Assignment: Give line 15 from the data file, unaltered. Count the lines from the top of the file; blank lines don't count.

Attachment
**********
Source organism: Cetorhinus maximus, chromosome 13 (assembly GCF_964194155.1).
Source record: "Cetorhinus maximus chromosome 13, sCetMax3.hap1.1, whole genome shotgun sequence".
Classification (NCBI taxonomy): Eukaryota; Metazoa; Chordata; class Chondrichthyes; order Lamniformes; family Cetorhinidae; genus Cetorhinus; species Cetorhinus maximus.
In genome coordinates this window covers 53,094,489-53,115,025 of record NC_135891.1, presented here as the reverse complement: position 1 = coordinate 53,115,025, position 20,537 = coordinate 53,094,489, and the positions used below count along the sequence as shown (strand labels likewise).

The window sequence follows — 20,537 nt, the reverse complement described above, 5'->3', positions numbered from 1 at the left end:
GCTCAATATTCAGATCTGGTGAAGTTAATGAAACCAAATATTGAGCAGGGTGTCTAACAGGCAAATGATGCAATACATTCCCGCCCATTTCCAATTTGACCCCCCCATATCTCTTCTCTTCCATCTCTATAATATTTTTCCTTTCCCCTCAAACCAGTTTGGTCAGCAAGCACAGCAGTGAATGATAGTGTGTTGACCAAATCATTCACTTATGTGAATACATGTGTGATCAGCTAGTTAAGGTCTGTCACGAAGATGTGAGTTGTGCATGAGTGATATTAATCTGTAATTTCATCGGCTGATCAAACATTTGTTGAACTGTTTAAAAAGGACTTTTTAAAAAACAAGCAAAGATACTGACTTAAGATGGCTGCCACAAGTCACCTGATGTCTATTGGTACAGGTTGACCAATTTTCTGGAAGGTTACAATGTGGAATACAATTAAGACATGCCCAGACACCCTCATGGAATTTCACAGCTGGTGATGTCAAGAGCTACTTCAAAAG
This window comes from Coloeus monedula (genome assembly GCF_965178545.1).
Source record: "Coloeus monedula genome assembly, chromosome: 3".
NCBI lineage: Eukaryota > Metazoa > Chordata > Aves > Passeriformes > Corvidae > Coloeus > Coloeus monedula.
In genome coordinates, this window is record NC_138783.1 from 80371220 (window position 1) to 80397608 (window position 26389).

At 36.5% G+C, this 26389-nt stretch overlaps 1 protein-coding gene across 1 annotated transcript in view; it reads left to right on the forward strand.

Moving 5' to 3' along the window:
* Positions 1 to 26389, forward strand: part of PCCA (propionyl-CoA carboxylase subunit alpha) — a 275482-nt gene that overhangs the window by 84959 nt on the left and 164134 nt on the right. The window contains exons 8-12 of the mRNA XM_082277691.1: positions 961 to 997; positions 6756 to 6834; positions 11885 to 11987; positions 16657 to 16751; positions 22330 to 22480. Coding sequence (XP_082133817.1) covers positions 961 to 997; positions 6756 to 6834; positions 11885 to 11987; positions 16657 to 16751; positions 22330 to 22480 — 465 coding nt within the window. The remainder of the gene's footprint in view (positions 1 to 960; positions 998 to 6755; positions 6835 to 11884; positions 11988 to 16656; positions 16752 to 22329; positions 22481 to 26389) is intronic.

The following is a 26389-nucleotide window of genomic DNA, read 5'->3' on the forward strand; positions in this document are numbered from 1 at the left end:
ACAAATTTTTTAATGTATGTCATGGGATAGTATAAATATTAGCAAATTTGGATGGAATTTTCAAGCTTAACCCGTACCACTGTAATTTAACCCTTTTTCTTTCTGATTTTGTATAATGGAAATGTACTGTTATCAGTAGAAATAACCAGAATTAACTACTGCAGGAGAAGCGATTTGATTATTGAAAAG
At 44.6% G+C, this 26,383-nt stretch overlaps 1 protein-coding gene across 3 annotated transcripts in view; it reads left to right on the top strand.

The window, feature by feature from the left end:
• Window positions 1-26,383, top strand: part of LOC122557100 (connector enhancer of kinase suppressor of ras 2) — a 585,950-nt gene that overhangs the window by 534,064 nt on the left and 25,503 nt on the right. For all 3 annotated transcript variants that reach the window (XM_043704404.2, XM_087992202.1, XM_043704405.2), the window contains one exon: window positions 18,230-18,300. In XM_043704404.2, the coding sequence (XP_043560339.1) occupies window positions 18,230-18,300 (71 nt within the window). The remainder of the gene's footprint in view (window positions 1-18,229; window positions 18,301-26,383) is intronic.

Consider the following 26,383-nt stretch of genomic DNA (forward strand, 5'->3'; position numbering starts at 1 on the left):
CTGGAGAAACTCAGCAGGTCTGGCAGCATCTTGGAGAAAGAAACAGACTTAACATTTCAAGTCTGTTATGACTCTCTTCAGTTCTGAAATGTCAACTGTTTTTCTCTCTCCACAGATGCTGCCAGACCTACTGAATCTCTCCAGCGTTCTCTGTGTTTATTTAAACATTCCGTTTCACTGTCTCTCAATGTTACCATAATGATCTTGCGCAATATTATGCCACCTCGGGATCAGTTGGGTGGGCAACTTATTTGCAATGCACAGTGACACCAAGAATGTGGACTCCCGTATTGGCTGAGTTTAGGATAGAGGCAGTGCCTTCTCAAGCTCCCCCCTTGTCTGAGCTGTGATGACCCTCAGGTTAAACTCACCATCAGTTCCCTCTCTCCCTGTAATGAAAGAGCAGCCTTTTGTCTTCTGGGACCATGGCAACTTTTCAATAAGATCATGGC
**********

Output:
ACAAATTTTTTAATGTATGTCATGGGATAGTATAAATATTAGCAAATTTGGATGGAATTTTCAAGCTTAACCCGTACCACTGTAATTTAACCCTTTTTCTTTCTGATTTTGTATAATGGAAATGTACTGTTATCAGTAGAAATAACCAGAATTAACTACTGCAGGAGAAGCGATTTGATTATTGAAAAG